Figure 2. Topographic relief map of the Potomac River area southeast of Great Falls (circle at upper left). The irregular black line traces out path along several trails within the Difficult Run trail system. The photos were taken at the numbered points.

Difficult Run twists its way through a mass of hard rocks that we have met before, Precambrian Schist and gneiss, forming a series of quiet pools (Fig. 3) separated by resistant, rocky sections (Fig. 4).

Figure 3. Images taken at Site 1 (see Fig. 2 for location). (A) Gravel point bar deposited. (B) Flood plain about 10 feet above low-water level, incised with secondary channels, forming an anastomosing stream at high water. The floodplain sediment comprises mostly silt and mud, with minor sand, primarily in point bars. (C) Quiet pool formed between rocky sections.

It was a shady walk beneath a tall canopy of mature hickory, ash, and other temperate forest trees. There was plenty of evidence of the recent spring floods. Large trees were jammed up on rocky outcrops and among the trees covering the floodplain. After a short hike, we came to what looked like an abandoned quarry (Fig. 4), which can be identified by the bright spot in the relief map of Fig. 2, just above the label for Site “2”.

Figure 4. Photos of quarry located at Site 2 (see Fig. 2 for location. (A) The rear wall of the cutout was hidden between trees and vines, but the top of the ridge was irregular (blue line in Panel A). The white circle highlights some of the weathered rock from the area. Access was not possible. (B) Exposure in the east wall of the quarry, showing unconformity of contact between the reddish rock on the right, and the gray rock on the left of the yellow highlighter. Incongruous gray sediment is circled in white. Note the reddish sediment to the right of the hypothesized contact. This could be a fault or simply a change in lithology but apparent foliation across the contact was not uniform. The image is approximately 12 feet high.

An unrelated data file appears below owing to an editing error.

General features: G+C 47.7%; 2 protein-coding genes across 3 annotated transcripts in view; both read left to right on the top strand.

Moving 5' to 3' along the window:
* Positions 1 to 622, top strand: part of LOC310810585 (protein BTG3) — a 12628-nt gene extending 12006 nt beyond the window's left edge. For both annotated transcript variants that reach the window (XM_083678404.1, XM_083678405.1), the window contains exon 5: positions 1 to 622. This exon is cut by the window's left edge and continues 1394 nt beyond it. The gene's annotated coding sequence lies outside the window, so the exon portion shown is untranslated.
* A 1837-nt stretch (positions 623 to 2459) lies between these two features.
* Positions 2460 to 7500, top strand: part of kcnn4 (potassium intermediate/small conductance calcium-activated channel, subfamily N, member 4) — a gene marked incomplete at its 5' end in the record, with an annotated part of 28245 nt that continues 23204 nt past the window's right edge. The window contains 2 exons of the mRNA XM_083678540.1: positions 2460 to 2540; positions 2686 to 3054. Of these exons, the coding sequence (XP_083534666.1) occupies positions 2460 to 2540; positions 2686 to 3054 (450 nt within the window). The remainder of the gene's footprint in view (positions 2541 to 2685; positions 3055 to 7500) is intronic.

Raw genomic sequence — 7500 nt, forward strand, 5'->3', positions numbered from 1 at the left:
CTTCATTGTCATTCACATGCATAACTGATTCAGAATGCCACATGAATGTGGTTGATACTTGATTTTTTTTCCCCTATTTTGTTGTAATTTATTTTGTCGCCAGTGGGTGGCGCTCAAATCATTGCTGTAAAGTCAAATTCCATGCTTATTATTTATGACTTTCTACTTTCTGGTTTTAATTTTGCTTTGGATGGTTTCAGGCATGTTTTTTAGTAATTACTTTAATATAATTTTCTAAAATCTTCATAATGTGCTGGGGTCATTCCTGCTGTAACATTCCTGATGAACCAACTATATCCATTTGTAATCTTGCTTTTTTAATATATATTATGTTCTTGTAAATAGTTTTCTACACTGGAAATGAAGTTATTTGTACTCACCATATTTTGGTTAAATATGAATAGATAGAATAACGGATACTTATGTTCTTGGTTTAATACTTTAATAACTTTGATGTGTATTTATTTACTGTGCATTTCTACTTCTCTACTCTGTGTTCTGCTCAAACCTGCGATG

I was able to examine several slabs of the rock exposed in the quarry and along the river bed (see Fig. 1 for appearance) at Site 2, revealing foliation and inclusions similar to other exposures of this rock (Fig. 5).

Figure 5. Close-up images of typical exposures of rocks along Difficult Run. (A) Loose boulders near their origin in the cliff. Note the juxtaposition of nearly original bedding (central part of lower rock), folded beds (upper part), and completely destroyed bedding accompanied by recrystallization. The white blebs in the lower part of the photo are feldspar minerals that formed from the original composition of the shales and siltstones before metamorphism. The boulder is approximately 2 feet across. (B) Close-up (4x magnification) of quartz squeezed out from a quartz-poor shale during metamorphism. (Image size is 2 inches). (C) Angular inclusions of feldspar (light-colored minerals) in a fine-grained matrix of Fe-rich minerals that weather to form a rust-colored surface. This area is analogous to the disrupted bedding in Plate A. The image is about 12 inches high.

We’ve seen the structures displayed in Fig. 5 before, in this same rock, at Great Falls and other locations along the Potomac River. I’m presenting these examples to give the reader some idea of the scale of these processes. For example, the juxtaposition of foliation in Fig. 5A suggests a frenzy of activity, like in a pan of boiling water; that analogy is reasonable if we adjust the viscosity, temperature, pressure, and time scale from water on the stove to rocks buried deep beneath the surface, but heated from below–just like the pan of water. I’m speculating here but, just to get an idea of what I’m talking about, the crazy structures in Fig. 5A probably took on the order of ten-million years to form.

It might help to see the problem from a more god-like perspective.

Figure 6. This is a hypothesized cross-section across Loudon County from west to east. It is based on thousands of geologic measurements. Note the pink/gray area with brown lenses pointing upward to the left. This represents the Neoproterozoic metamorphic rocks we’ve encountered all along the Potomac River. There are several points to note from this drawing: (1) the dominant foliation (brown lenses) is dipping to the east; (2) the contact with surrounding, older rock is folded (squiggly lines to the left); (3) it forms a massive bedrock structure that cuts the Potomac River almost at a right angle. (The Potomac would run approximately along the cross-section.) (4) It is filled with igneous intrusions from multiple orogenies, represented by the lenticular blebs and orange, white, and gray dikes trending up and to the left in the image (on the left side). All of that igneous activity supplied quartz and feldspar to fill voids. (The cross-section is approximately 25 miles across.)